Jones finally meets expectations
Joe Hettler | Monday, October 13, 2003
Bob Davie knew how crucial Saturday’s contest between the Irish and No. 16 Pittsburgh was for Irish running back Julius Jones. Seeing Jones near the entrance gate after breaking Notre Dame’s single-game rushing record, the former Irish coach saluted Jones with a smile and gave his former star a hug.
It was a symbolic gesture of sorts – the man that recruited Jones congratulating him on a night when the senior showed the nation just what he was capable of accomplishing.
Jones had 262 yards rushing en route to breaking Vagas Ferguson’s 225-yard game in 1978. Jones also rushed for two touchdowns and was the key in Notre Dame’s 20-14 upset of Pittsburgh.
After being kicked out of school and missing a whole season of football last year, Jones finally gave Notre Dame’s coaches and fans the kind of game they’ve been expecting since his freshman year in 1999.
He ran over, through and around Panther defenders all night. He made the big run when the Irish needed it, and he had several key touchdown sprints. But most importantly, Jones simply embarrassed the Pittsburgh defense by doing what Irish fans have been waiting for since his arrival back to campus in the early fall.
The extra classes at Arizona State and the rigorous training with his brother Thomas, a running back for the Tampa Bay Buccanneers, wasn’t easy for Jones. But Saturday night’s performance made all the sweat and pain in the offseason and year off worth it.
“It means a lot, just to be away and have the opportunity to come back and go through the things I’ve gone through,” Jones said. “It’s a great feeling and I feel like everything I did paid off.”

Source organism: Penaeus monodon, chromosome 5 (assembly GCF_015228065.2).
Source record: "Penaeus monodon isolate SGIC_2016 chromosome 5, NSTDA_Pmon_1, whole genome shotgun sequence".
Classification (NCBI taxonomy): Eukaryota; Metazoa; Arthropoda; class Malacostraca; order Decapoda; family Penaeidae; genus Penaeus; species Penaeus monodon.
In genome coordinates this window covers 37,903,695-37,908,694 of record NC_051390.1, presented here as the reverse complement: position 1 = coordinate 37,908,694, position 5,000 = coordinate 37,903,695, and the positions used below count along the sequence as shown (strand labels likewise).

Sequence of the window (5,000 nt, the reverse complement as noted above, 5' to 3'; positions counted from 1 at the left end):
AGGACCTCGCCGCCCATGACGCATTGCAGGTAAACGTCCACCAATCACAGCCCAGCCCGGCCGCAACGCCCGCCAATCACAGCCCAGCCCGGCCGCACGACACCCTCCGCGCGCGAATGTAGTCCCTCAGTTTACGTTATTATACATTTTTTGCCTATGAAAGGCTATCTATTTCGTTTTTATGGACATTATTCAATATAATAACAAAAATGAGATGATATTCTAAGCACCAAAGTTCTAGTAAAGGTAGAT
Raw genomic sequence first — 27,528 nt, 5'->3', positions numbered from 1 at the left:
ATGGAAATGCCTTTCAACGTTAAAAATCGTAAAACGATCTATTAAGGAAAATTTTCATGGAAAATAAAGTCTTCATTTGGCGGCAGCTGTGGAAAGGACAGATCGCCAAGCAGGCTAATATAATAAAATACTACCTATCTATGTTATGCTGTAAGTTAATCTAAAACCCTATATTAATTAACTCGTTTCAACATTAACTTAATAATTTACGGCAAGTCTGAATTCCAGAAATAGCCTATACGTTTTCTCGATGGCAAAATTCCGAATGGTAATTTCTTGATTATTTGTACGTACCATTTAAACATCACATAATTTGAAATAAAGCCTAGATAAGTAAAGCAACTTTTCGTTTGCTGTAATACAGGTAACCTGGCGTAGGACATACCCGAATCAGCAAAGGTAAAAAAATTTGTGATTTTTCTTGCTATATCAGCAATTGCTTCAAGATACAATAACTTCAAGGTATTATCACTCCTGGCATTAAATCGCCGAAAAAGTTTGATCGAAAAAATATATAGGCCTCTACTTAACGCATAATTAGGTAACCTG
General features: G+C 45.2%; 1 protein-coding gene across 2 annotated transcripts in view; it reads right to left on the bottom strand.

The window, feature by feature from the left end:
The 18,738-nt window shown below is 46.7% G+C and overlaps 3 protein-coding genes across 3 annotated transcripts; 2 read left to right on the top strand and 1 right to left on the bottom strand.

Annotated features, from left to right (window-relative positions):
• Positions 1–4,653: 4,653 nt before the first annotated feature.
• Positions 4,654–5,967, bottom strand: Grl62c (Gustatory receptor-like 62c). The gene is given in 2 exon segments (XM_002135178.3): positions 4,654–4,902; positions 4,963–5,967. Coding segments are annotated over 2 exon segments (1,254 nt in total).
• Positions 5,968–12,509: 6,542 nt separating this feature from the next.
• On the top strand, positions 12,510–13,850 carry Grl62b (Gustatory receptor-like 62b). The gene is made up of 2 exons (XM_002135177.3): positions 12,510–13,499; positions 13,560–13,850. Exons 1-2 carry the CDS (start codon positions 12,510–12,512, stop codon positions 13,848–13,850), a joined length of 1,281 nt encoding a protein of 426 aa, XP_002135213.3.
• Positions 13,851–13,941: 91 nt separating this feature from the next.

In his first four games, Jones had a mere 152 yards and averaged a modest 3.5 yards per carry, struggling since his solid performance against Washington State in the opener. He gained only six yards against Purdue last week and was visibly angry after Notre Dame’s 23-10 loss. While Jones did not perform to expectations, neither did Notre Dame in going 1-3.
But this week was different. Jones showed the game-changing abilities he displayed as a sophomore and junior and flashed the brilliance that the Irish have expected since his return to school.
Most importantly, Jones gained the swagger he had during his first three years at Notre Dame when he gained 1750 yards and 19 touchdowns. He can take that swagger into the remainder of Notre Dame’s games this season.
“It was a lot of confidence,” Jones said. “I felt confidence in the offensive line and they felt confident in the running backs. It was a great game for us to get our confidence going for USC and the rest of the season.”